Another parent, Carol Carlisle, hosts international students who come to the United States to learn English as a Second Language at a program called Intrax in San Francisco, which pays host families about $32 a night. She's using that money to pay back the home equity loan she and her husband took out to pay for their daughter's college tuition.

Related: Parents to college kids: Live at home, get a job

Carlisle began hosting students in June and has already made about $2,700 -- $1,800 of which she put toward the loan. She expects to be able to completely pay off the loan after hosting students for a few years.

"When our daughter graduated high school in 2005, we thought we would use our home equity to pay for college and would pay it back, but then 2008 came around and my husband is a builder and everything collapsed for him," said Carlisle. "Besides being a joy [to host ESL students], we get this check every month, and we can finally make payments on that home equity."

And if you thought it couldn't get any more unconventional, Wayne Perry has started saving early for his son's education by making money off of a YouTube video that unexpectedly went viral, featuring his newborn son holding the forceps used to cut his own umbilical cord. With more than one million views, Perry said he is raking in around $1,000 a month from Google AdSense, which places ads on YouTube videos and other online content and pays the publisher based on how often the ads are clicked on or viewed.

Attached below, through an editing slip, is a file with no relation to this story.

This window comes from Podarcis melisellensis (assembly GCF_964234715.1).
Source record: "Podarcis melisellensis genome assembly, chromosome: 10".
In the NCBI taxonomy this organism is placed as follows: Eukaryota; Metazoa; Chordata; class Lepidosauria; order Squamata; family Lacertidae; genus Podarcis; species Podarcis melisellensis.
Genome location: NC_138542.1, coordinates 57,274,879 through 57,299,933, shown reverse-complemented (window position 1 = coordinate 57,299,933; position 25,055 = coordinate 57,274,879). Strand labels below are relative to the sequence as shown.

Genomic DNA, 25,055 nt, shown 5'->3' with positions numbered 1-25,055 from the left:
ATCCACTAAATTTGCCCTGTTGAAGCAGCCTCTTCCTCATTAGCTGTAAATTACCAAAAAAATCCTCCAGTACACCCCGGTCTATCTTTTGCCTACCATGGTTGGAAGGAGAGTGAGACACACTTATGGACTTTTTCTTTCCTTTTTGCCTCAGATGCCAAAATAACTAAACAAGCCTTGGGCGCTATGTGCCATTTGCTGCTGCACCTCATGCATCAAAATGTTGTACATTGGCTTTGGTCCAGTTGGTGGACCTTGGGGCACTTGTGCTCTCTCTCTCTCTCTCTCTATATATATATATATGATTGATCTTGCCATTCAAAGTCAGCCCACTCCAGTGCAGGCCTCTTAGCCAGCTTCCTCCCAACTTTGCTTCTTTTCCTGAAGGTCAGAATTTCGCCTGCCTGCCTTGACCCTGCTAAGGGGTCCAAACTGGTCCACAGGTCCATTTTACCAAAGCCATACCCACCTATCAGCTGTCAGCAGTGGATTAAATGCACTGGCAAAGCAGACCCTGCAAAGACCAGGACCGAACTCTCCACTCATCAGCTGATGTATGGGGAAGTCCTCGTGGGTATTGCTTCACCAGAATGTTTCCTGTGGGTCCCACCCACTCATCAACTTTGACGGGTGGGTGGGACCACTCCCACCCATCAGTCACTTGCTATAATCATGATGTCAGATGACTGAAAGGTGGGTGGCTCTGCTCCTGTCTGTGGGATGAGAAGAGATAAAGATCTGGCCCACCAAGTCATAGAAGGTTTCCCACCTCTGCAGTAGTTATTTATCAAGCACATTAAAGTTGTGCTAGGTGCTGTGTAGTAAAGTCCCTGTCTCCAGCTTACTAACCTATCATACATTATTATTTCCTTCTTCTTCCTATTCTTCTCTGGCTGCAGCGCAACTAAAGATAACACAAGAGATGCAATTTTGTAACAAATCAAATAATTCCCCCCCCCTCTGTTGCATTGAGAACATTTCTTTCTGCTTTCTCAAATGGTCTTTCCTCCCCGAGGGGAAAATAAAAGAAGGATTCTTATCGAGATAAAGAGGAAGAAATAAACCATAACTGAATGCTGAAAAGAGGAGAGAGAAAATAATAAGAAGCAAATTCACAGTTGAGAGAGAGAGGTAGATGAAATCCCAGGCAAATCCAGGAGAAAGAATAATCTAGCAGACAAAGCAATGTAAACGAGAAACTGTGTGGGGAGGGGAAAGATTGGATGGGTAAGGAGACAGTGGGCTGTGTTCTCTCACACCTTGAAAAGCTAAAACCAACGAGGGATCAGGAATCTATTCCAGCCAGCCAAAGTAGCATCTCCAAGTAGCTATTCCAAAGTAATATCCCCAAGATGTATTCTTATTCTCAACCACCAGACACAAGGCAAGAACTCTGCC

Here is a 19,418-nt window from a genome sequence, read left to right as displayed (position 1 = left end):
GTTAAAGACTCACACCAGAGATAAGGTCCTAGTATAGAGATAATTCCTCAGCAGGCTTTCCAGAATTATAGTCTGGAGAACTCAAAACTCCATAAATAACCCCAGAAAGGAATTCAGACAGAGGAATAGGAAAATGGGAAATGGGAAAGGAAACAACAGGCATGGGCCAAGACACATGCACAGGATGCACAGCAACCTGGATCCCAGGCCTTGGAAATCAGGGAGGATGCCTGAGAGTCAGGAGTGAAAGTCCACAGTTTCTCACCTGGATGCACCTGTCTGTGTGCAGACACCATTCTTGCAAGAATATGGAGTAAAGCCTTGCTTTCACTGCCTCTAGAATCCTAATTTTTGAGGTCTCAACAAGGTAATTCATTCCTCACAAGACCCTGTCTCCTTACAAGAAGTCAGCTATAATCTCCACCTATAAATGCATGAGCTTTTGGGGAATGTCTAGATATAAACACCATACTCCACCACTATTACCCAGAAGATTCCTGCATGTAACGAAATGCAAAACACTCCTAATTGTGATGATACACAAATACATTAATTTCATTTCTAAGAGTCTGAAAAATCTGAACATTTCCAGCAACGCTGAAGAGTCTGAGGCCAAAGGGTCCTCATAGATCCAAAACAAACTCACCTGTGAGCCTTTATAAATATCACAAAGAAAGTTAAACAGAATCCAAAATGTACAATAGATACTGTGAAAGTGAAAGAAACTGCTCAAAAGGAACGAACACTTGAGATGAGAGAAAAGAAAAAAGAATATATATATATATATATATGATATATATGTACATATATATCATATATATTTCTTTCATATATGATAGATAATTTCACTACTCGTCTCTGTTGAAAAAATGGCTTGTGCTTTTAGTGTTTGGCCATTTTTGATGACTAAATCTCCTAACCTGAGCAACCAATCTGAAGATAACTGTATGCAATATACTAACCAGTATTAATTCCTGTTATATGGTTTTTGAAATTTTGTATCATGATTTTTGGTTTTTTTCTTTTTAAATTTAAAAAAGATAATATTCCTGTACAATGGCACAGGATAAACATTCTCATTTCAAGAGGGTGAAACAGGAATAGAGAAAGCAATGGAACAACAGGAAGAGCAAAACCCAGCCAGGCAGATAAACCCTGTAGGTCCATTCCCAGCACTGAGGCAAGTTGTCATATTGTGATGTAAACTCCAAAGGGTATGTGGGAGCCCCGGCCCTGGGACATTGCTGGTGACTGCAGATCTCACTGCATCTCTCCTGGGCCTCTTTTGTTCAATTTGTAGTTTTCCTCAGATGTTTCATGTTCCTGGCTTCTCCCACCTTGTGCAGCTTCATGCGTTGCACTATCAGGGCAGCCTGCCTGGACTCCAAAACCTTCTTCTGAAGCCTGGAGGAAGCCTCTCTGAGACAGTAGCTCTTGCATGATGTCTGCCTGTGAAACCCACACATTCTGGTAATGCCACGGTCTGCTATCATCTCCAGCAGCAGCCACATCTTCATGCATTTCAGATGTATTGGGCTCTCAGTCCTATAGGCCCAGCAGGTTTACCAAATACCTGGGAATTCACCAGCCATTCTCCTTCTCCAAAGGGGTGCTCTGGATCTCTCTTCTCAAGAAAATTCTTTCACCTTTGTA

He says he's putting that money -- $8,000 so far -- into a college fund for his son, who is now two years old. If the payments continue, he thinks he could easily have more than $100,000 saved by the time his son is 18.

"We're middle class, where we make too much to get a lot of [college] grants and low-cost loans but don't make enough to foot the bill for a really great school -- and imagine when he's 18 what the cost of tuition will be," said Perry. "I could never have saved that kind of money for him without this -- never."

Have you defaulted on a student loan? E-mail to share your story.

Personal Finance


CNNMoney Sponsors